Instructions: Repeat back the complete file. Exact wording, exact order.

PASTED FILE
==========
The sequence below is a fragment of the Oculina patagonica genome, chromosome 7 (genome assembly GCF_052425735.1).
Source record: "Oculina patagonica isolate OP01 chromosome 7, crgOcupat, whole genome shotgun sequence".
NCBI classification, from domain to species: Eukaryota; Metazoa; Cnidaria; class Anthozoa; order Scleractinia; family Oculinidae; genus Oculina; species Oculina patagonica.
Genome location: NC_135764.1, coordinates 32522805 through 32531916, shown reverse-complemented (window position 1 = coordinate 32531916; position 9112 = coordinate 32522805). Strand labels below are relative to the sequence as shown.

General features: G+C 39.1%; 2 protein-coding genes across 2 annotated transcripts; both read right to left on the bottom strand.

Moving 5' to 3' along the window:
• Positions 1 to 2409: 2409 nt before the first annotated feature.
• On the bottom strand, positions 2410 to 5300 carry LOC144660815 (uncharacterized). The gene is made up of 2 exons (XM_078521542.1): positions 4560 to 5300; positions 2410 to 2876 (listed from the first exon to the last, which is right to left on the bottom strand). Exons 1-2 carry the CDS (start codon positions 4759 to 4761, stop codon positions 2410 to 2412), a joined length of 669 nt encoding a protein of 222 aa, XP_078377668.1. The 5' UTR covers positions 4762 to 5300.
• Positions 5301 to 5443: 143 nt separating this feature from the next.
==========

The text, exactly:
The sequence below is a fragment of the Oculina patagonica genome, chromosome 7 (genome assembly GCF_052425735.1).
Source record: "Oculina patagonica isolate OP01 chromosome 7, crgOcupat, whole genome shotgun sequence".
NCBI classification, from domain to species: Eukaryota; Metazoa; Cnidaria; class Anthozoa; order Scleractinia; family Oculinidae; genus Oculina; species Oculina patagonica.
Genome location: NC_135764.1, coordinates 32522805 through 32531916, shown reverse-complemented (window position 1 = coordinate 32531916; position 9112 = coordinate 32522805). Strand labels below are relative to the sequence as shown.

General features: G+C 39.1%; 2 protein-coding genes across 2 annotated transcripts; both read right to left on the bottom strand.

Moving 5' to 3' along the window:
• Positions 1 to 2409: 2409 nt before the first annotated feature.
• On the bottom strand, positions 2410 to 5300 carry LOC144660815 (uncharacterized). The gene is made up of 2 exons (XM_078521542.1): positions 4560 to 5300; positions 2410 to 2876 (listed from the first exon to the last, which is right to left on the bottom strand). Exons 1-2 carry the CDS (start codon positions 4759 to 4761, stop codon positions 2410 to 2412), a joined length of 669 nt encoding a protein of 222 aa, XP_078377668.1. The 5' UTR covers positions 4762 to 5300.
• Positions 5301 to 5443: 143 nt separating this feature from the next.